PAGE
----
Trump’s Wag-the-Dog War

The president is looking for a dangerous domestic enemy to fight.

Some presidents, when they get into trouble before an election, try to “wag the dog” by starting a war abroad. Donald Trump seems ready to wag the dog by starting a war at home. Be afraid — he just might get his wish.

How did we get here? Well, when historians summarize the Trump team’s approach to dealing with the coronavirus, it will take only a few paragraphs:

“They talked as if they were locking down like China. They acted as if they were going for herd immunity like Sweden. They prepared for neither. And they claimed to be superior to both. In the end, they got the worst of all worlds — uncontrolled viral spread and an unemployment catastrophe.

“And then the story turned really dark.

“As the virus spread, and businesses had to shut down again and schools and universities were paralyzed as to whether to open or stay closed in the fall, Trump’s poll numbers nose-dived. Joe Biden opened up a 15-point lead in a national head-to-head survey.

“So, in a desperate effort to salvage his campaign, Trump turned to the Middle East Dictator’s Official Handbook and found just what he was looking for, the chapter titled, ‘What to Do When Your People Turn Against You?’

“Answer: Turn them against each other and then present yourself as the only source of law and order.”

America blessedly is not Syria, yet, but Trump is adopting the same broad approach that Bashar al-Assad did back in 2011, when peaceful protests broke out in the southern Syrian town of Dara’a, calling for democratic reforms; the protests then spread throughout the country.

Had al-Assad responded with even the mildest offer of more participatory politics, he would have been hailed as a savior by a majority of Syrians. One of their main chants during the demonstrations was, “Silmiya, silmiya” (“Peaceful, peaceful”).

But al-Assad did not want to share power, and so he made sure that the protests were not peaceful. He had his soldiers open fire on and arrest nonviolent demonstrators, many of them Sunni Muslims. Over time, the peaceful, secular elements of the Syrian democracy movement were sidelined, as hardened Islamists began to spearhead the fight against al-Assad. In the process, the uprising was transformed into a naked, rule-or-die sectarian civil war between al-Assad’s Alawite Shiite forces and various Sunni jihadist groups.

Al-Assad got exactly what he wanted — not a war between his dictatorship and his people peacefully asking to have their voices heard, but a war with Islamic radicals in which he could play the law-and-order president, backed by Russia and Iran. In the end, his country was destroyed and hundreds of thousands of Syrians were killed or forced to flee. But al-Assad stayed in power. Today, he’s the top dog on a pile of rubble.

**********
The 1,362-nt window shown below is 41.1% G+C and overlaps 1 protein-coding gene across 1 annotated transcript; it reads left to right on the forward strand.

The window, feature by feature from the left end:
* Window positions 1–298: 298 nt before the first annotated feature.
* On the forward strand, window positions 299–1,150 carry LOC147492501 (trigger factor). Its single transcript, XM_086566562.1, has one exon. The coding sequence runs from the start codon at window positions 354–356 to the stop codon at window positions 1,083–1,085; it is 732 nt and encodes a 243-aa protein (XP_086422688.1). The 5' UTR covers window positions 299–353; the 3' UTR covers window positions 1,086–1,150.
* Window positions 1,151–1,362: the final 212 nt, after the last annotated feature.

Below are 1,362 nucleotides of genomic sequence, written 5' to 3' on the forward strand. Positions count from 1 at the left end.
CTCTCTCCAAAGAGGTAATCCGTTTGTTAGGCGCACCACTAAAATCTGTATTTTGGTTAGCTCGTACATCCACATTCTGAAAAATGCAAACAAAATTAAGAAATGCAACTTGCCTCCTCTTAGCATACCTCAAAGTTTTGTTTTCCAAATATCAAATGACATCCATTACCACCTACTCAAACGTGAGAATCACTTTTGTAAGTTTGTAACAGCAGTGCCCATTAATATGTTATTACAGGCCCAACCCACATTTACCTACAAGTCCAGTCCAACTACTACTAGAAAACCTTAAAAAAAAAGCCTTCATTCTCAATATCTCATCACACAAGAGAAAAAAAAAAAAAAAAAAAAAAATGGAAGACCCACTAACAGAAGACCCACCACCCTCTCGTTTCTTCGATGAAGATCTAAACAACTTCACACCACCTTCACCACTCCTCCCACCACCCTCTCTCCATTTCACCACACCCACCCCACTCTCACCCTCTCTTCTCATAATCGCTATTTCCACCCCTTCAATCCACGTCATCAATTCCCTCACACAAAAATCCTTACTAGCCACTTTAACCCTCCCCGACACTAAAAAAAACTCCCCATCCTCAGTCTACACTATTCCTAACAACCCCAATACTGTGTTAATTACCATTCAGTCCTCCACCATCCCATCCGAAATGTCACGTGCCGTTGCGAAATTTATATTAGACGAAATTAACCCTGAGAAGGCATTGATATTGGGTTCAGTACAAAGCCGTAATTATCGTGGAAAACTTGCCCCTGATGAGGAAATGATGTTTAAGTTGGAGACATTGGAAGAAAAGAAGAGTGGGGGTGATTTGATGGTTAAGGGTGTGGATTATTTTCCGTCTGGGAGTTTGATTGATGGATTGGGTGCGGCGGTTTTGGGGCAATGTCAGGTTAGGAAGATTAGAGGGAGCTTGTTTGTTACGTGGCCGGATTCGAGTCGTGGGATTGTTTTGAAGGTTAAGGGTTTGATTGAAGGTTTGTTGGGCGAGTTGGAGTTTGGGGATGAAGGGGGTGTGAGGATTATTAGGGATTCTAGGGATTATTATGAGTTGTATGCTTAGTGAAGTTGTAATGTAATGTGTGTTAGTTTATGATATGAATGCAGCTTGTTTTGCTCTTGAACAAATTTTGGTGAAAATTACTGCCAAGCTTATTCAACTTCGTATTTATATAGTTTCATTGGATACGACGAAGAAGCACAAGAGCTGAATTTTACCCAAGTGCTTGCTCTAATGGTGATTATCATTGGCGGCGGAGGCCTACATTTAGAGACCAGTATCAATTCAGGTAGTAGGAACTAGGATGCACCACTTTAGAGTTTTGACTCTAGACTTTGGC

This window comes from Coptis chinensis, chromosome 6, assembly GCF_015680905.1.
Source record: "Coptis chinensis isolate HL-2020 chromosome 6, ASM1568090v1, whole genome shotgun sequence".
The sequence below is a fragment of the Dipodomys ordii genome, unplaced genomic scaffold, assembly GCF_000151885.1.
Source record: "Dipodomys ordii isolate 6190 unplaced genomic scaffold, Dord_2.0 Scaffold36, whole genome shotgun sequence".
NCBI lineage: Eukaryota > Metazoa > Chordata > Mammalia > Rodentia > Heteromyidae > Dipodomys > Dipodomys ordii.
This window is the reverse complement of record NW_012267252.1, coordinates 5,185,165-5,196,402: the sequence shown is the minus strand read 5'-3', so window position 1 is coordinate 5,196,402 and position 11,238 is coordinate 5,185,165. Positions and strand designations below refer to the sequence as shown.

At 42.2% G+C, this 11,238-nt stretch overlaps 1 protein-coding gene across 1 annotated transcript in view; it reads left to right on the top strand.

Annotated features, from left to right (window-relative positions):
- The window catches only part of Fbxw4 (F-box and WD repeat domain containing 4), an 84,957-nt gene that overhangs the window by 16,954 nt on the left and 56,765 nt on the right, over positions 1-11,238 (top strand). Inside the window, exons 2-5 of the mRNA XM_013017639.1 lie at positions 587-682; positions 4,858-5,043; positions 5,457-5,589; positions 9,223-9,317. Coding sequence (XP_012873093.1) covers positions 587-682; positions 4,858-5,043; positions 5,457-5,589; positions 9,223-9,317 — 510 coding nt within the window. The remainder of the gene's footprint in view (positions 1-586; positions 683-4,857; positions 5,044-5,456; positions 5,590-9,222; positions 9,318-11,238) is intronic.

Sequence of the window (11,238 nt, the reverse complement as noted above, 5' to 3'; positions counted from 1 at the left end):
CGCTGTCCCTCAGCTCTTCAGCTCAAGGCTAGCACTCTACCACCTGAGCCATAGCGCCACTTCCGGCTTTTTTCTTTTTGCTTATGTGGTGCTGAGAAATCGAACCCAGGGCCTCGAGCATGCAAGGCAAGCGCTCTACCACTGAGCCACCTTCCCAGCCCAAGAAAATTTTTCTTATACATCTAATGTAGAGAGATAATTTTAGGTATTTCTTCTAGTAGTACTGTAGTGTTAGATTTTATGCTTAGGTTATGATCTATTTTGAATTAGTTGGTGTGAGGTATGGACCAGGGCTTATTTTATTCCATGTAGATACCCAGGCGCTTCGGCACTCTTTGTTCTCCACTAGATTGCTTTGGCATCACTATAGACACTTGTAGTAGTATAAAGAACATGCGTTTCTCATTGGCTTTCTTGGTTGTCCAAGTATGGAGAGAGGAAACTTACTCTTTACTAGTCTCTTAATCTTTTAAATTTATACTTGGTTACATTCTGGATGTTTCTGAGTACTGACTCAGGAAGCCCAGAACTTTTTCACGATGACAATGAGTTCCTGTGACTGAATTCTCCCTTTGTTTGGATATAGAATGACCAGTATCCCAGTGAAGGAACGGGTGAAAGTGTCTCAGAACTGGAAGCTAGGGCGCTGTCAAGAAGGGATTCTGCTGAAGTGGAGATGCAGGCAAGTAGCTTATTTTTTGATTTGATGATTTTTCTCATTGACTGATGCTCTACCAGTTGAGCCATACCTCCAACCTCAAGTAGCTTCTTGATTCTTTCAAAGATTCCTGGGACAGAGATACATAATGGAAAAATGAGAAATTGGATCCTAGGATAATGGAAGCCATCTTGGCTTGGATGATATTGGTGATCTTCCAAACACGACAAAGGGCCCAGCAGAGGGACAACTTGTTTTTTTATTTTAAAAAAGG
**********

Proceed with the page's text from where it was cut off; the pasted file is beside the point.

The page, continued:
I have zero tolerance for any American protesters who resort to violence in any U.S. city, because it damages homes and businesses already hammered by the coronavirus — many of them minority-owned — and because violence will only turn off and repel the majority needed to drive change.

But when I heard Trump suggest, as he did in the Oval Office on Monday, that he was going to send federal forces into U.S. cities, where the local mayors have not invited him, the first word that popped into my head was “Syria.”

Listen to how Trump put it: “I’m going to do something — that, I can tell you. Because we’re not going to let New York and Chicago and Philadelphia and Detroit and Baltimore and all of these — Oakland is a mess. We’re not going to let this happen in our country.”

These cities, Trump stressed, are “all run by very liberal Democrats. All run, really, by radical left. If Biden got in, that would be true for the country. The whole country would go to hell. And we’re not going to let it go to hell.”

This is coming so straight from the Middle East Dictator’s Handbook, it’s chilling. In Syria, al-Assad used plainclothes, pro-regime thugs, known as the shabiha (“the apparitions”) to make protesters disappear. In Portland, Ore., we saw militarized federal forces wearing battle fatigues, but no identifiable markings, arresting people and putting them into unmarked vans. How can this happen in America?

Authoritarian populists — whether Recep Tayyip Erdogan in Turkey, Jair Bolsonaro in Brazil, Rodrigo Duterte in the Philippines, Vladimir Putin in Russia, Viktor Orban in Hungary, Jaroslaw Kaczynski in Poland, or al-Assad — “win by dividing the people and presenting themselves as the savior of the good and ordinary citizens against the undeserving agents of subversion and ‘cultural pollution,’” explained Stanford’s Larry Diamond, author of “Ill Winds: Saving Democracy From Russian Rage, Chinese Ambition, and American Complacency.”